The new semester swings right back around. My bike ride to the gym now passes frat houses filled with burly blokes in vests & flip-flops, lounging on their porches to gangsta rap. If I get a craving for bad Mexican-style food at 11pm I only need to walk to the student centre to sort myself out.
This semester will be less hectic. There are no classes that I need to take any more. My teaching assignment is lighter: the lab I’m overseeing is a specialist one that only the more-experienced science students can take.
The main spectre looming on the horizon is my qualifying exams. In the US PhD system the 1st & 2nd year PhDs are more like Masters-level students (in that they do coursework and attend compulsory seminars) – the qualifying exams (AKA ‘Quals’) are what allows the PhD students to advance to ‘PhD Candidacy’. Once you’re a PhD candidate you have done all your coursework and can become a full-time researcher. At our university the Quals are divided into 2 parts, one per semester. They are less intimidating than the Quals at other universities – but there is an oral knowledge exam that can get quite dicey. I would like to avoid messing them up.
My research is humming away at a constant tempo. In previous ‘researcher’ incarnations I have been given a single-stream project: develop 1 new reaction, get to Compound C in a total synthesis, make X series of analogues for pharmacological testing. Right now I’m dealing with a more challenging thesis-esque beast: poke around within the loosely defined parameters of a particular subfield (in this case, asymmetric organocatalysis)…and we’ll publish the nice findings as we uncover them.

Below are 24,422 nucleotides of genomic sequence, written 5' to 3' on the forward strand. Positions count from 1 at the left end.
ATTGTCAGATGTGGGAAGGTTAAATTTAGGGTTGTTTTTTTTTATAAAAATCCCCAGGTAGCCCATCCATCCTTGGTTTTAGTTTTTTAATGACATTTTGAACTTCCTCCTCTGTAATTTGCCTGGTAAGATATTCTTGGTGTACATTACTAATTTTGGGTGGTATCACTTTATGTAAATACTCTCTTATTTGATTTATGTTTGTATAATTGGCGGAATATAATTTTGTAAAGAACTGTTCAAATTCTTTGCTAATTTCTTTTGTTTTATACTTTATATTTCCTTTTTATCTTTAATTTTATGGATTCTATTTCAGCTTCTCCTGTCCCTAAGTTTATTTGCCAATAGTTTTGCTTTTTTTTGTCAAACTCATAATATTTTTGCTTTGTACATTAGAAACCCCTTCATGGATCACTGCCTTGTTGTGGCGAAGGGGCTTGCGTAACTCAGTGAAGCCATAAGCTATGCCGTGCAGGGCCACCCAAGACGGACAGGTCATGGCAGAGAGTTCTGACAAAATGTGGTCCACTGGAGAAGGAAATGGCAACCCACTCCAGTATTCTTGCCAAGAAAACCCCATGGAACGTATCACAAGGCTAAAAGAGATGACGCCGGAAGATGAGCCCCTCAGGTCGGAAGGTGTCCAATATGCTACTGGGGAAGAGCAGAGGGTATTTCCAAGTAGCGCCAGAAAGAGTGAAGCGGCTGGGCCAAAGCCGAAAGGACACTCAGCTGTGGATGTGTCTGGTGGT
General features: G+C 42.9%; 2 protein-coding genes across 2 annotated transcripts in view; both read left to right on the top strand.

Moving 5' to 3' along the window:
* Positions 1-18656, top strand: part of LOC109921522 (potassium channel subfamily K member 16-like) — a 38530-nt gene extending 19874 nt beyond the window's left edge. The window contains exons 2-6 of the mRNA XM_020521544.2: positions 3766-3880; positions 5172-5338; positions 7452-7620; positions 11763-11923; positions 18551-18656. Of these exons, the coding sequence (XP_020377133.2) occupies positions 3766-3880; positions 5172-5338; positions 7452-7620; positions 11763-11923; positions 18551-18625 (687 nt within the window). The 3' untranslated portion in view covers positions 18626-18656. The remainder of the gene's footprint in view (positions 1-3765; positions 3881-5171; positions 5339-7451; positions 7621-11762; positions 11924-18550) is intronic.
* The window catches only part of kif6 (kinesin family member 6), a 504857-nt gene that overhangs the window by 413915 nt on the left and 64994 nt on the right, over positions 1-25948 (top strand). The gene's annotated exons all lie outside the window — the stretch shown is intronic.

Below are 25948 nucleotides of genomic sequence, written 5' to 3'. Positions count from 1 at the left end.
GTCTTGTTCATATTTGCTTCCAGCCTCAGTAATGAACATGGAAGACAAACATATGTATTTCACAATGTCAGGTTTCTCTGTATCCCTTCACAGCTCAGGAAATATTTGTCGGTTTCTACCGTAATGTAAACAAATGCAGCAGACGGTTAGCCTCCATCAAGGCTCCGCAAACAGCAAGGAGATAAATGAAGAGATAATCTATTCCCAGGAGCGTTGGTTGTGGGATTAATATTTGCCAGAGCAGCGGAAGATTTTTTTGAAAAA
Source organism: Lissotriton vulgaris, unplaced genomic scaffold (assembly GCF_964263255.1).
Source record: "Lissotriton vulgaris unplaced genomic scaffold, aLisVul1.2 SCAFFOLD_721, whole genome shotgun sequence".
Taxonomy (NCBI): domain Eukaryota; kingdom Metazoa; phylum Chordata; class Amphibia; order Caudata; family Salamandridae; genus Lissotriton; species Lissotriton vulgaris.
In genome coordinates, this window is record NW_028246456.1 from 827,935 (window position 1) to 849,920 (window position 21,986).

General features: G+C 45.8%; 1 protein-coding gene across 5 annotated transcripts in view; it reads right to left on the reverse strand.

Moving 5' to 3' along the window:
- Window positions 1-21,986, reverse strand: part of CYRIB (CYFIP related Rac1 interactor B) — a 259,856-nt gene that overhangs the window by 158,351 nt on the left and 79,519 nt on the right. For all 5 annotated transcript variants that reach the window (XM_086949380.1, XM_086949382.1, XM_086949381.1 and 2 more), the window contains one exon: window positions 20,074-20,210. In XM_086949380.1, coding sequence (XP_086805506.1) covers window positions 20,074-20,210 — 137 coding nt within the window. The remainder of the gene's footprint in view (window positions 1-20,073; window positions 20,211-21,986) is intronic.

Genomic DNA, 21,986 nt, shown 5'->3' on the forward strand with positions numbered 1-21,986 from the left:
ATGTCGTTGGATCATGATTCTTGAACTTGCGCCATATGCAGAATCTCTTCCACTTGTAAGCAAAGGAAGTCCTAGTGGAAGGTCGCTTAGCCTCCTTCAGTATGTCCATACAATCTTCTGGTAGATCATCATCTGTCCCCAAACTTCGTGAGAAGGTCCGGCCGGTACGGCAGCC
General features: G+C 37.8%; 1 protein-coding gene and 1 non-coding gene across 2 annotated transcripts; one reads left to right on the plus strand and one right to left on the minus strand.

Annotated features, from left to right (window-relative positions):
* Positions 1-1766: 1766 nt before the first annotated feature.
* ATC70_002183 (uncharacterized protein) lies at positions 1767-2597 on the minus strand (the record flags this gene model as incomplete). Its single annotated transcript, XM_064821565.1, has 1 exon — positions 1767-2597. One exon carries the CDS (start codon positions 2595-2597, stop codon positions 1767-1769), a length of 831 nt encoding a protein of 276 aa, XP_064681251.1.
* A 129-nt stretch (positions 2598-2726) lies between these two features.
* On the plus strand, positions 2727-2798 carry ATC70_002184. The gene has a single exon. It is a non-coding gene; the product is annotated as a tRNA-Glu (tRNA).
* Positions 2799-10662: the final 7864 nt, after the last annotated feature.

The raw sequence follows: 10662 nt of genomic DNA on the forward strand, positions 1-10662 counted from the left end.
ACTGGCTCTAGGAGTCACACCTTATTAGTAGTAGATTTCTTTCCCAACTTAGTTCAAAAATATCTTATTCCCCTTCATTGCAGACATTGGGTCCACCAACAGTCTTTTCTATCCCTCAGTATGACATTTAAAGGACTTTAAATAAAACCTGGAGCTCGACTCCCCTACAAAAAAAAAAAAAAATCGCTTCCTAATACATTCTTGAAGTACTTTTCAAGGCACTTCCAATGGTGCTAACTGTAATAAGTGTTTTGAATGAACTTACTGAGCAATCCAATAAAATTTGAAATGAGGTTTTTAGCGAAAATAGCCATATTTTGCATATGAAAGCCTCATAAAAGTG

At times this can be really frustrating as I struggle to balance up all the threads I’m working on. When do I stop to really sink my teeth into a particular reaction? When do I explore broadly? Can I sense which of my strands is going to yield publishable data quickest? In asymmetric organocatalysis, the watershed for “publishable data” is a reaction with >90 %ee (%ee is a quantitative measure of how asymmetric a reaction is, with 99 %ee being the best possible value). When a reaction gets above 70 %ee it probably means that it is publishable with enough fine-tuning…but getting the %ee up to the 70-90 range is the hardest part.
Project management is a bitch, but I feel that I’m currently focussing on the right things. My big fear is that an asymmetric reaction will resist all attempts at optimisation – that I will get stuck at something like 60 %ee and not be able to break past that.
What keeps me going? The thought that gets me out of bed in the morning, that calms me to sleep at night is that if I work hard I’ll get more publications within the next academic year. A publication is solid proof of scientific competence; the currency of academic research. I would need a minimum of two first-author publications to get my PhD – in my subfield 4 or 5 first-author papers prior to the PhD defence is do-able. I already have one first-authorship, it brought a lot of calm and security with it. I hope to build upon that.
Last academic year was a productive one. I’m hoping the same will be true of this.